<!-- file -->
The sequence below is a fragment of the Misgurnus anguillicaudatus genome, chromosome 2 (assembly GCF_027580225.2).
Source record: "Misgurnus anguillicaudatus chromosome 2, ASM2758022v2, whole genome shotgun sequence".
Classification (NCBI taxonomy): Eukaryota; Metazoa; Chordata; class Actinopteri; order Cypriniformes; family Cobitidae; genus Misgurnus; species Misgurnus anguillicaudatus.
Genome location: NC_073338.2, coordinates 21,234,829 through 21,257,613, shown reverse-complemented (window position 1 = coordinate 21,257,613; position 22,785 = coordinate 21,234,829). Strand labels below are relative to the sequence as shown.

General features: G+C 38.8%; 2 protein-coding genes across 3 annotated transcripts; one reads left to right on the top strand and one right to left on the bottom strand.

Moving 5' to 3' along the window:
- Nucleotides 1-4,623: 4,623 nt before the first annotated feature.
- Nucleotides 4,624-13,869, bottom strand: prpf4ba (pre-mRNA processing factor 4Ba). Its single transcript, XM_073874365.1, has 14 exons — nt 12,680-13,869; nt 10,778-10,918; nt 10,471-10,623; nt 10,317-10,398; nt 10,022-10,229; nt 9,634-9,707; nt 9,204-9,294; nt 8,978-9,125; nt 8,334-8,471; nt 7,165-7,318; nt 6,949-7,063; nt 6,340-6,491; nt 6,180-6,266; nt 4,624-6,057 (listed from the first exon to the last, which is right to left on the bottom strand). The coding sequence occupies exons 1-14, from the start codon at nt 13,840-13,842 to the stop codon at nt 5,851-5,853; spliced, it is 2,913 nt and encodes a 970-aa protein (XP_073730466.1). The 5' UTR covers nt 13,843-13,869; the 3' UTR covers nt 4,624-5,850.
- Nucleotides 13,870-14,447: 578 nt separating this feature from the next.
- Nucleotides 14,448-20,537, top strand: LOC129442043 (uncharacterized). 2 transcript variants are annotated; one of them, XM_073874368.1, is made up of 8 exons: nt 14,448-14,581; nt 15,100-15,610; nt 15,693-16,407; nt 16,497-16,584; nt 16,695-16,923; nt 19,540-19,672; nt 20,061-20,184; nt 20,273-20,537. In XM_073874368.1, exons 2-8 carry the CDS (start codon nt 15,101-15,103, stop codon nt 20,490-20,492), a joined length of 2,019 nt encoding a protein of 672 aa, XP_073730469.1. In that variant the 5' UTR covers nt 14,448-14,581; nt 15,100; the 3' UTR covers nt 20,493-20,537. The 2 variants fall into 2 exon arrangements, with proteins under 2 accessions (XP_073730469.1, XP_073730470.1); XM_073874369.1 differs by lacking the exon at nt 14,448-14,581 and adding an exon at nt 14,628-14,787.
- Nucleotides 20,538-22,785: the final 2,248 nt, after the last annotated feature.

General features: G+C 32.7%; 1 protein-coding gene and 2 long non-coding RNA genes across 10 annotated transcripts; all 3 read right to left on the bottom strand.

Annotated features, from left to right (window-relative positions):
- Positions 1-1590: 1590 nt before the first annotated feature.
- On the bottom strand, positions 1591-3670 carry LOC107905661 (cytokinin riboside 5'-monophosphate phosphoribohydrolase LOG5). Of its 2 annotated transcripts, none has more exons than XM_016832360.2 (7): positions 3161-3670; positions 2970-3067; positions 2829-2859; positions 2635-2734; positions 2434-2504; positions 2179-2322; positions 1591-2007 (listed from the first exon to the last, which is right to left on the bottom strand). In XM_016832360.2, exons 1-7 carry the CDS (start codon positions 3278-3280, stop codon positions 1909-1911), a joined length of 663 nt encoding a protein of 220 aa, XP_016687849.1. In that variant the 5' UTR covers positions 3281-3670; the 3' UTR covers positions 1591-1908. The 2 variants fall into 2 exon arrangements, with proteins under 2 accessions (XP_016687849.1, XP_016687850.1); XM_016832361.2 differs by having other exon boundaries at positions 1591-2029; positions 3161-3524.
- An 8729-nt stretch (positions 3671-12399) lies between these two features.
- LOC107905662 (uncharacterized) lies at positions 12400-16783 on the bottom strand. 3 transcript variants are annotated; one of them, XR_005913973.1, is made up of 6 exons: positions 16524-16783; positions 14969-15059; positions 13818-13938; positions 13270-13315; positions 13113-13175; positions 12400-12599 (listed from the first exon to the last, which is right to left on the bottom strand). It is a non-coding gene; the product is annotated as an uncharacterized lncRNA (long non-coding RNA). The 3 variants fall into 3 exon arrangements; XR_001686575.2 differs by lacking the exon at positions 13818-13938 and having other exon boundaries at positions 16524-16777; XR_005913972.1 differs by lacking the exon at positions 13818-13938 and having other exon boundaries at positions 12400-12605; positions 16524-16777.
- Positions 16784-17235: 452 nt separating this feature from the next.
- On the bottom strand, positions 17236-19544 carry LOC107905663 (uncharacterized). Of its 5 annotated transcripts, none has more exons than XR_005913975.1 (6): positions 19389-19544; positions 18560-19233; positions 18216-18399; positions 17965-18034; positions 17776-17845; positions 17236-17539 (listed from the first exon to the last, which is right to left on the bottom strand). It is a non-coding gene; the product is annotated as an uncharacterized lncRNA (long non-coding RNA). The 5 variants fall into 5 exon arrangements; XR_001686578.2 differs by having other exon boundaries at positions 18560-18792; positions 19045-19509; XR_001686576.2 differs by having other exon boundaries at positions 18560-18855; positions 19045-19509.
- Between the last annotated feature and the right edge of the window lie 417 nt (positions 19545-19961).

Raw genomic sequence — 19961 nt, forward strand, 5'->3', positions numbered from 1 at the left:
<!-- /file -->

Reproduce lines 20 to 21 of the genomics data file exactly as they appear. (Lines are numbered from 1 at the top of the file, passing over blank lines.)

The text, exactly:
- Between the last annotated feature and the right edge of the window lie 417 nt (positions 19545-19961).

Raw genomic sequence — 19961 nt, forward strand, 5'->3', positions numbered from 1 at the left: